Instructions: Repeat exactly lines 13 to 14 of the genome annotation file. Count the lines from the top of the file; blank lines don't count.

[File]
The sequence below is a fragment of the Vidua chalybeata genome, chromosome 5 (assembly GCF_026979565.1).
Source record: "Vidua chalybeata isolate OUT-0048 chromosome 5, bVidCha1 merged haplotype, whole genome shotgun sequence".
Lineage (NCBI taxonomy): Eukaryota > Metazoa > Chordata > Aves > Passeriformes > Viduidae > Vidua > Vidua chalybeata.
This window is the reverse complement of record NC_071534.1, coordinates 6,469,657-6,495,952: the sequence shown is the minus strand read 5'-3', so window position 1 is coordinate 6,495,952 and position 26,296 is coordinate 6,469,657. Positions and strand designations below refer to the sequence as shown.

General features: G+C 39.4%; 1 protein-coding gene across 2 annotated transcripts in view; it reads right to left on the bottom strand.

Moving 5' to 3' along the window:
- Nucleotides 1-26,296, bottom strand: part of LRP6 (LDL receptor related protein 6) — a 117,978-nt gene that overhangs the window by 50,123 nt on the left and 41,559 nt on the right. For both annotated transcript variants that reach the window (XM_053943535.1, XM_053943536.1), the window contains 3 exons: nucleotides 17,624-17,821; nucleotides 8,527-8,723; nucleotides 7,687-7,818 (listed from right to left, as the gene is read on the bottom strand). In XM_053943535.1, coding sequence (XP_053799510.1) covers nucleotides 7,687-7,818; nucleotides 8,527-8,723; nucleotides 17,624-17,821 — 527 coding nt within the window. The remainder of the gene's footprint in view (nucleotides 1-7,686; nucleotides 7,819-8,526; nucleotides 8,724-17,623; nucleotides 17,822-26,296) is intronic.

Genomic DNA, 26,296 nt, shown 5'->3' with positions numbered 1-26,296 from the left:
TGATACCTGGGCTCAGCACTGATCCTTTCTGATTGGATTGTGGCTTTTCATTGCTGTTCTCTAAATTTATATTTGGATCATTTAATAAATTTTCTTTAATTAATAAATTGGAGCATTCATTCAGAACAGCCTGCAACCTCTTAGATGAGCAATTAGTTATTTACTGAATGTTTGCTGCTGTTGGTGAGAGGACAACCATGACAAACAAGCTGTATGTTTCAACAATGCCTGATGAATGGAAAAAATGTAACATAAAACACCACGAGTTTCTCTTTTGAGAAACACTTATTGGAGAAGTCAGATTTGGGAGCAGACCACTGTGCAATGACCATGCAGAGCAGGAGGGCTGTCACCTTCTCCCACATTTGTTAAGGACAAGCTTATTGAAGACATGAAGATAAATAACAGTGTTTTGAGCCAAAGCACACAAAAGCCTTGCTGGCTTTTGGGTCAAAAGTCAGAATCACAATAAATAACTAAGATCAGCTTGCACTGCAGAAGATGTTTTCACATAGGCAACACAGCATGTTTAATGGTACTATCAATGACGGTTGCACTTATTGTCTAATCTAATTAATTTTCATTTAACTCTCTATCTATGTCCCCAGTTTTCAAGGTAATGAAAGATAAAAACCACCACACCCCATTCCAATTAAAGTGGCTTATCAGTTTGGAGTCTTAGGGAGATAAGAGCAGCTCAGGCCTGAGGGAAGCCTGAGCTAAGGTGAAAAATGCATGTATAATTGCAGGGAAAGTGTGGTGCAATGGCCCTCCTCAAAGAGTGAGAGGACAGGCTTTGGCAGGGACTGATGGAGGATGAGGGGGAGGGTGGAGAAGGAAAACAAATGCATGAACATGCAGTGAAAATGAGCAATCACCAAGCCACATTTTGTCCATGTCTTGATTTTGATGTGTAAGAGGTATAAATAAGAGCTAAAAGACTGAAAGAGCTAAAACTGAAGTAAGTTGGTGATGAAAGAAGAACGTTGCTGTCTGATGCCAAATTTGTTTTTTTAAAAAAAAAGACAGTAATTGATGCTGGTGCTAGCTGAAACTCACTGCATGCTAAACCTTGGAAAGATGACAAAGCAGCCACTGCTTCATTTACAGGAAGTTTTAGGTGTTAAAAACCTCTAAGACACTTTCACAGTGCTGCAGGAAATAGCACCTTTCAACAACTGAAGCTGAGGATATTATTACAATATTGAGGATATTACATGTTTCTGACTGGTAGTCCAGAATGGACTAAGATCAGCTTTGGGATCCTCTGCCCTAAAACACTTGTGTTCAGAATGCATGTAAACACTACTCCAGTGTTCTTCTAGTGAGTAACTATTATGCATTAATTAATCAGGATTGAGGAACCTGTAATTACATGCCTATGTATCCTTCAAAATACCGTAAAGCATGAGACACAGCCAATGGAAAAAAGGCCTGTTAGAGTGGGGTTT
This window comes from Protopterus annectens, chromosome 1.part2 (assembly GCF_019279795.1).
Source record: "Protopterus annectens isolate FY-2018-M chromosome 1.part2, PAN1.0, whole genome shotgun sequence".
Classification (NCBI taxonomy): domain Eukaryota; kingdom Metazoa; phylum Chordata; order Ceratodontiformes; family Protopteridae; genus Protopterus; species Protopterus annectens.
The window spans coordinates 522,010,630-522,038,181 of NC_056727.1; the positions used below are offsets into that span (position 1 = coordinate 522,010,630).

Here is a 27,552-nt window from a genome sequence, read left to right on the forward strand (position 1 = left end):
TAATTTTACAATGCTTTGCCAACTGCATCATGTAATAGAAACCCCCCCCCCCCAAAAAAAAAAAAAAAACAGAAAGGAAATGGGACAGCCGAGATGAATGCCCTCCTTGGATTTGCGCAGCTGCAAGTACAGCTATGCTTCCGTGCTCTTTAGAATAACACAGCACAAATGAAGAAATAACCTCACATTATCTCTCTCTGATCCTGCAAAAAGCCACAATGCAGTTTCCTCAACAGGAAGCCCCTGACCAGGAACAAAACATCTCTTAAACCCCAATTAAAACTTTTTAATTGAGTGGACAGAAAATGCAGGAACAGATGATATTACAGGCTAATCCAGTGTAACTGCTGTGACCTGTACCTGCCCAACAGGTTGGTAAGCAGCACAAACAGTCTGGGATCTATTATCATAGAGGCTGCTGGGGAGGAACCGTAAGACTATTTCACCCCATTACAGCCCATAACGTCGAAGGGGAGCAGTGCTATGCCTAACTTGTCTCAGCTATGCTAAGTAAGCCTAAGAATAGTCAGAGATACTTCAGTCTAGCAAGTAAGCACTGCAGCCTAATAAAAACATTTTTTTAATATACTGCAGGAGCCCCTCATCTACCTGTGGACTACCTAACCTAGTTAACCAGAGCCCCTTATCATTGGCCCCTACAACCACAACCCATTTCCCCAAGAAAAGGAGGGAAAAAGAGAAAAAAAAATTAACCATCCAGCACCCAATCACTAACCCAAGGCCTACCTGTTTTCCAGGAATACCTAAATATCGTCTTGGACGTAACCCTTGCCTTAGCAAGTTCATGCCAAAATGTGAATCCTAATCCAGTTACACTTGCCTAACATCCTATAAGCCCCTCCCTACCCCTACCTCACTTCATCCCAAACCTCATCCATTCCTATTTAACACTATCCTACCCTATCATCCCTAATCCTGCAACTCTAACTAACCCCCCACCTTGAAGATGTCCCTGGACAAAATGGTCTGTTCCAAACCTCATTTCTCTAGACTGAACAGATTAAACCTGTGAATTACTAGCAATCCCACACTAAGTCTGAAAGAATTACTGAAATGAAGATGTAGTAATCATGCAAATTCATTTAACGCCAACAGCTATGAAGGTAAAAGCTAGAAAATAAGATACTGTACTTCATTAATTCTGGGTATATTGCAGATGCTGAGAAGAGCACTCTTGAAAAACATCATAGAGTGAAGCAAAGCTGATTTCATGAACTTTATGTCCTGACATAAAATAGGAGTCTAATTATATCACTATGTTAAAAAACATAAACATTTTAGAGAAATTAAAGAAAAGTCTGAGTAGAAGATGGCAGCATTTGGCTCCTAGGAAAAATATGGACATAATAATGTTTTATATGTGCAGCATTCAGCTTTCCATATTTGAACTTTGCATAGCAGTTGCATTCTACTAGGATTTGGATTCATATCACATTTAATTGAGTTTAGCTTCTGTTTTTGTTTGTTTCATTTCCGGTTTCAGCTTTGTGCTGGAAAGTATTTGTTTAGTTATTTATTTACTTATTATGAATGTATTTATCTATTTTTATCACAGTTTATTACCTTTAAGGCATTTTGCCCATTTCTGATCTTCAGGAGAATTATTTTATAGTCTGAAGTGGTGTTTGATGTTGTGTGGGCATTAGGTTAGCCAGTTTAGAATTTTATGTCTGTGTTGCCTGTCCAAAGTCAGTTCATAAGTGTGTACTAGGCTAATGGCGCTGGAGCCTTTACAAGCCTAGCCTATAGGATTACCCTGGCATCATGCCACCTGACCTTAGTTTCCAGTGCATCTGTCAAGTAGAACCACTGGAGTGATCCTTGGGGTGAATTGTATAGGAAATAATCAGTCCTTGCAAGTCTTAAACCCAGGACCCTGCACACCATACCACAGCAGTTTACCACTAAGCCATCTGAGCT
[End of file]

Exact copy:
The window spans coordinates 522,010,630-522,038,181 of NC_056727.1; the positions used below are offsets into that span (position 1 = coordinate 522,010,630).

Here is a 27,552-nt window from a genome sequence, read left to right on the forward strand (position 1 = left end):